Elvis lives in Graceland
by Matt Bergstrom
In the barren secular landscape of America, there is really only one pilgrimage for the American to make. It is Graceland. For the majority of modern Americans who participate in mass-media pop culture, it is a pilgrimage that must be completed at least once in ones life.
When I arrived at Gracelands gates, I too was a skeptic. I had come as a joke, a funny thing to do on a weekend. But during the hours of driving down to Memphis, listening to Elvis tapes for much of the way, I began to realize that I really did not know too much about a person I had always written off as tacky and disgusting.
It is true that Graceland is tacky. Excitedly we bought our tickets and boarded a shuttle bus that would take us into the estate and up to the house. The front drive was scattered with plywood reindeer and shepherds, sleigh and manger. Our tour, a random group of worshipers, cynics and bored tourists, crowded up the front steps and into the living room. Here were the gaudy treasures we had expected. A gilt piano (a gift from Priscilla to Elvis), plaster imitations of Greek statuettes and large chandeliers attempted to show some taste and refinement. However, the room was not as tasteless as I had expected because of its modest size. The house is not the sprawling extravaganza of a Las Vegas casino, perhaps because it was a living space. Beneath the pretentious appearance of the estate, it is possible to see that a human lived and worked here.
As we toured a few other rooms of the house, the office, backyard, and trophy room, we began to realize that behind the gaudy persona of Elvis people laugh at today, there was in fact a person not too different from the rest of us. He was born to a poor family in a two room shack just like a lot of people in that area. It was the common heritage he had with his fans that increased their love for him. Not only was he a great performer but he was one of their own. Through their purchases and support of his movies, they allowed him to live such a royal lifestyle. Even if the fans could not escape their own poverty, they subconsciously lived out their fantasies through Elvis, as peasants support their King.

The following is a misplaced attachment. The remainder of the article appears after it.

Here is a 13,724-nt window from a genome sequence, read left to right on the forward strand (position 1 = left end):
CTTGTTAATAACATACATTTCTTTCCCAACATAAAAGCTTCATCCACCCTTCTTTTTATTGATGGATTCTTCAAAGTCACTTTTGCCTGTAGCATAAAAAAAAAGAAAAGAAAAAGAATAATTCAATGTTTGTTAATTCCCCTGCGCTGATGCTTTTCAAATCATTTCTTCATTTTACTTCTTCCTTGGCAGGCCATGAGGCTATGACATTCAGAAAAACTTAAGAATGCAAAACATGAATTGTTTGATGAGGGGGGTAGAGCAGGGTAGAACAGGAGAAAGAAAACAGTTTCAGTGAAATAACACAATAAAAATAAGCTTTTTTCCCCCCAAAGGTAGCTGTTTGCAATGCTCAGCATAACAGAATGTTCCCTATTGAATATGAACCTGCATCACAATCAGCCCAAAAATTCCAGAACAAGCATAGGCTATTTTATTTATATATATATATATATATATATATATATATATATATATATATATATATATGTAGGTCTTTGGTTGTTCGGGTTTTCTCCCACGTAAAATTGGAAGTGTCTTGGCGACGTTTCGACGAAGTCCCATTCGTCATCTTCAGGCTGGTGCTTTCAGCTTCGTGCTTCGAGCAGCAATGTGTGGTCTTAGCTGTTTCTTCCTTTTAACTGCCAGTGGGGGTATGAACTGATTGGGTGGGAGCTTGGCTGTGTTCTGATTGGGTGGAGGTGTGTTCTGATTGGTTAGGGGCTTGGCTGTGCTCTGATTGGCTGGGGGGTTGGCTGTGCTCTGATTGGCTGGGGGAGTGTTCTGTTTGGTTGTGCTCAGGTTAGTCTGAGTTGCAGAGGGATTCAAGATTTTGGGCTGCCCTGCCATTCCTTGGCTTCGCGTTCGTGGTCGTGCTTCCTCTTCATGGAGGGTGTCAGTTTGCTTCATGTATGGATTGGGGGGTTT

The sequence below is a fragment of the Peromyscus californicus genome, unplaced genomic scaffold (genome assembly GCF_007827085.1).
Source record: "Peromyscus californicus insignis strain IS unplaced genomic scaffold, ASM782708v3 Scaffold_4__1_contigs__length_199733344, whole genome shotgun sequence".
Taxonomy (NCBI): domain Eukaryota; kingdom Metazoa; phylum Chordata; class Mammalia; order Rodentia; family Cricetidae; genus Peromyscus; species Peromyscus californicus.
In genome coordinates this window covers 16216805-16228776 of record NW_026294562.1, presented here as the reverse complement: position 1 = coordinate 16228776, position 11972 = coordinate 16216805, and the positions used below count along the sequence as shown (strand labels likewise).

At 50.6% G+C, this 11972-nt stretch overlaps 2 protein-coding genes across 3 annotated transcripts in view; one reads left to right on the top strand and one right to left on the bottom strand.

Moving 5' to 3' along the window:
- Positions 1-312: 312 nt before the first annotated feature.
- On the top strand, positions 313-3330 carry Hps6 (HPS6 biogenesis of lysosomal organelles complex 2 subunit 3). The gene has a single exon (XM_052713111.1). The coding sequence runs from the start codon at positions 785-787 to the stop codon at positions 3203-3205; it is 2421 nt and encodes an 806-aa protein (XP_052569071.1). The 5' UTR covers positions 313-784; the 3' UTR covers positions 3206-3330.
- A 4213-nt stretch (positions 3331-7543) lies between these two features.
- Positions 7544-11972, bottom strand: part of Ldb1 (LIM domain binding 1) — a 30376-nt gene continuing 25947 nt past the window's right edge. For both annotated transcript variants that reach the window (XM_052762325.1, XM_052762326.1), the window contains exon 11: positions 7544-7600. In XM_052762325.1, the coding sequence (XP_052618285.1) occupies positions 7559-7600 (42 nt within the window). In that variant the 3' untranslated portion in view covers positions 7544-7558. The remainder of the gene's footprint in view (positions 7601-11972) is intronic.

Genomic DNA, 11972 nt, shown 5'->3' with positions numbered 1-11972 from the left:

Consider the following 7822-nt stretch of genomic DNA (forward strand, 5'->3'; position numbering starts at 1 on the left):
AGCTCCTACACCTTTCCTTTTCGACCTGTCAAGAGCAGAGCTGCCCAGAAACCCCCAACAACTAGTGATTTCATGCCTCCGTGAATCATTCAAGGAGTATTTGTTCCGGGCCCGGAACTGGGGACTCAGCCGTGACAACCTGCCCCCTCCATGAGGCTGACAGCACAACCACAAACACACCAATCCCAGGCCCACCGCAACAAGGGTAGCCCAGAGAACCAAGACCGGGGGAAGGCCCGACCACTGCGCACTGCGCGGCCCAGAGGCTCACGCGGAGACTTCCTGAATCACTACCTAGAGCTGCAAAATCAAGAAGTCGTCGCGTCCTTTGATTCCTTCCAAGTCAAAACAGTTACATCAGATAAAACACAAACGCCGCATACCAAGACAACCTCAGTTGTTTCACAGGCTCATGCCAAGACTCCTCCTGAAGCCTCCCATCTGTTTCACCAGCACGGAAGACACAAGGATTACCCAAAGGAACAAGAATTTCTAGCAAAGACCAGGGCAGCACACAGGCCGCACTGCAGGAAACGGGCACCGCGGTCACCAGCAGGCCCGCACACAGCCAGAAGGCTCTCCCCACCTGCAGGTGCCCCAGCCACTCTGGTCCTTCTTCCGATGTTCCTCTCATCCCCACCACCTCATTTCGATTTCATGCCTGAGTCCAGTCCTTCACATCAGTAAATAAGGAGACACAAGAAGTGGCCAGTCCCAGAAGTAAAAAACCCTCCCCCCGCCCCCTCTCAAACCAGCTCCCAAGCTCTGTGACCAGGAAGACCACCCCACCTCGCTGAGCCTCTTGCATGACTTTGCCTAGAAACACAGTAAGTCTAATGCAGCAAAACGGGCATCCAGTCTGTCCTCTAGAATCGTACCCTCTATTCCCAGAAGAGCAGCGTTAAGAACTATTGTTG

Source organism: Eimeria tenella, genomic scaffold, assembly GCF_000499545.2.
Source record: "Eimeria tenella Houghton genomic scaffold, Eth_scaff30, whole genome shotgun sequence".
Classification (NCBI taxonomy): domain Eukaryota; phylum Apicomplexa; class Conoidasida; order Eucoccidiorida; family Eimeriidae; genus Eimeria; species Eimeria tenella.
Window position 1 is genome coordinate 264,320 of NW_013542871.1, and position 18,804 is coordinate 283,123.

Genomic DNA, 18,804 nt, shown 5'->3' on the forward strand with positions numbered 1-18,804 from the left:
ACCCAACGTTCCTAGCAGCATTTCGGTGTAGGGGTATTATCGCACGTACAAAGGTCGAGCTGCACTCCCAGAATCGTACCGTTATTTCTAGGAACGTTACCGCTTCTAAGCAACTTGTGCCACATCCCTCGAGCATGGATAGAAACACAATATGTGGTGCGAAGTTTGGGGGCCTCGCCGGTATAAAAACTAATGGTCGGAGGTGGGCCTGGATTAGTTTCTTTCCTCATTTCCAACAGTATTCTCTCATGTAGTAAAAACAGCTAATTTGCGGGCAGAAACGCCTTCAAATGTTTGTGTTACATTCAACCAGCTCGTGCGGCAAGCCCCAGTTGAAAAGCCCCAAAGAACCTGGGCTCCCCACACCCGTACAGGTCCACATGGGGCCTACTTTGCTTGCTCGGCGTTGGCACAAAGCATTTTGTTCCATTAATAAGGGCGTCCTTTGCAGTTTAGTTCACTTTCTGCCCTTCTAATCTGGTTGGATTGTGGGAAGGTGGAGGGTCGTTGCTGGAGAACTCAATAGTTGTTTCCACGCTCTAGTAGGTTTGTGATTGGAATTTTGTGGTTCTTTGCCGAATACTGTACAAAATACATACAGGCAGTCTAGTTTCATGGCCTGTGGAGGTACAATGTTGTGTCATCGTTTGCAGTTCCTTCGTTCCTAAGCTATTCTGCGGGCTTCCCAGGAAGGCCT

The fame took its toll on Elvis, though. When he chose the life of a superstar, perhaps he did not realize that he would have to sacrifice his personal life to his fans. Drug abuse and depression killed him and he is buried next to the swimming pool at Graceland. The grave, like everything else here, is overdone. A fountain, statues, and memorials of artificial flowers decorate the memorial garden, signs of the fans who are still faithful to what he stood for.
If Elvis is still alive, it is in this faith in his legend. The common people of the South have the same need for a hero as they did in the 1950s. When Elvis died, there was no one to fulfill that need. The ideals of America, the ideals of Elvis were disembodied, without a home. Since Graceland opened in 1982, his fans can pay their respects and imagine themselves part of his life as they did when he was alive.
We boarded the shuttle bus again and rode back across the street to see more artifacts in the museum. Each new museum cost an extra few dollars. $5 to see Elviss cars, $1.50 to see his bus, $7.50 to see the house. And then the gift shops everywhere selling decent souvenirs for high prices. Realizing the devotion of the fans who come to Graceland, Elvis Presley Enterprises has responded. At the shrine to America, capitalism is right at home.
Behind the marketing and hype of capitalism, there is a real belief in the image of Elvis, itself simply a ghost of marketing and hype, that will survive for years. That evening we went to downtown Memphis to see the Elvis statue. At the foot of the statue we met a carpet cleaner named Nick who said that many of the people in the Memphis area have three pictures in their living rooms: Jesus, Kennedy, and Elvis. At some point, years before his death, Elvis image surpassed his frail body into immortality.